The thing that triggered me in the article was the point about keeping containers to a minimum. While looking at some of the code I made for the website recently I once again was shivering with some of the markup I produced. Wrapping stuff inside empty and un-classed div elements! Huwuwrruurrg! Just too horrible for words.

It's a disease

Even though admittedly I was handed the first rough version of the markup and probably was a bit too shy to really rip it apart or even better, just throw it away and start from scratch, I am the one responsible for the markup. At least for a few more days.

I got a spot of the disease that many "Front-End Developers" suffer from in the beginning of their career: div-itis. Just throw in another wrapping <div> to move elements into place. Yes, I am guilty. I may have never served table-soup, but div-soup was on the menu.

But I must also say that while progressing with the markup to cover more and more of page templates I made it leaner and leaner. Nowadays I think long on which element is the best for the job and try to use just that single element and only put a wrapping <div> unless I cannot think of a way to style without it.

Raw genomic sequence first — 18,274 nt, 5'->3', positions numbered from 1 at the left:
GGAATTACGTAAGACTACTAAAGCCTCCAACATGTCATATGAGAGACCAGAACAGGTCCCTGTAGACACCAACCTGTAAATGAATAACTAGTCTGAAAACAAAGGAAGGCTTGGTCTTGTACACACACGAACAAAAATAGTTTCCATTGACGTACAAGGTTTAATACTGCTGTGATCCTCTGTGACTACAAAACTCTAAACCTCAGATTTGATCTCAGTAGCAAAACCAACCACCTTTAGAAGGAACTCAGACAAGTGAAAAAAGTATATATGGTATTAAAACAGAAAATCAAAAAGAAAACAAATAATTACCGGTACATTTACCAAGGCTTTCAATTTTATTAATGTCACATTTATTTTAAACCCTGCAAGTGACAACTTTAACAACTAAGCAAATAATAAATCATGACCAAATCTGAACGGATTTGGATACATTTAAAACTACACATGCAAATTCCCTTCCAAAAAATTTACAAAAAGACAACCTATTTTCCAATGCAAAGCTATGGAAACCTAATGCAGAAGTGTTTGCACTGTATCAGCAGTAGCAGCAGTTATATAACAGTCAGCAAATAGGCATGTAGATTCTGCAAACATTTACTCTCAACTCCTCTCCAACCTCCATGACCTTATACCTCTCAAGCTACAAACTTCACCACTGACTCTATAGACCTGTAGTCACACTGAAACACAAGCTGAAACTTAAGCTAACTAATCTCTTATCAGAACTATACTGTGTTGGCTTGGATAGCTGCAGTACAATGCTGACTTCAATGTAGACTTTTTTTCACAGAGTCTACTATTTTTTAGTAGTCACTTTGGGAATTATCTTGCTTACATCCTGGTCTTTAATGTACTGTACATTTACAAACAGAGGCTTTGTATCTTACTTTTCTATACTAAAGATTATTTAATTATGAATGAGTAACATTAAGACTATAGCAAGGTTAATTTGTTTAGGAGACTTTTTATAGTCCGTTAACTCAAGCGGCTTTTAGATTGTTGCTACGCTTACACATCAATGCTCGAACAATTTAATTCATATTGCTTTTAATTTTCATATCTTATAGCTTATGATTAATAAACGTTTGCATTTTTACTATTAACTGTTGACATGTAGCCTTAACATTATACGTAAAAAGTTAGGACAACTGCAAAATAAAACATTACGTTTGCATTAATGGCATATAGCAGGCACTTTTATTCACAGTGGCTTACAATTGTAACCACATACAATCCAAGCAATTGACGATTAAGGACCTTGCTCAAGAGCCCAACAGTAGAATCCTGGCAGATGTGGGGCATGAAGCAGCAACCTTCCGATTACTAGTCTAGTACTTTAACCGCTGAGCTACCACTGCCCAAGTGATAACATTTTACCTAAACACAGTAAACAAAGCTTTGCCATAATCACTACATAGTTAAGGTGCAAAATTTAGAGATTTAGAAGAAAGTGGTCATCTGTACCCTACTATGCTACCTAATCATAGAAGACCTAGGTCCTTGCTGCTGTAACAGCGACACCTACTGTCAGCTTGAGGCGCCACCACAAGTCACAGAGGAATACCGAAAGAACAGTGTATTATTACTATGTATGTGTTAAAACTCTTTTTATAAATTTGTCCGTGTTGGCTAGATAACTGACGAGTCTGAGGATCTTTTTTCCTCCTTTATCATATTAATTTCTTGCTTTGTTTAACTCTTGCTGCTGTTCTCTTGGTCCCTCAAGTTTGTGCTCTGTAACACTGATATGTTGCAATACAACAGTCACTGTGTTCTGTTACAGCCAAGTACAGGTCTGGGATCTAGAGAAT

Yes, I have bettered my life and will continue to do so.

Yes, I am guilty. I may have never served table-soup, but div-soup was on the menu.
Make it clean and lean

The article mentioned above made me think on minimizing containers. It made think on styling without using any artificially added container.

The challenge is produce only true semantic markup. Since, where's the semantic in a <div>?

First challenge: keeping it simple
A centered, fixed width design with a header, the menu on the left side and a one column content area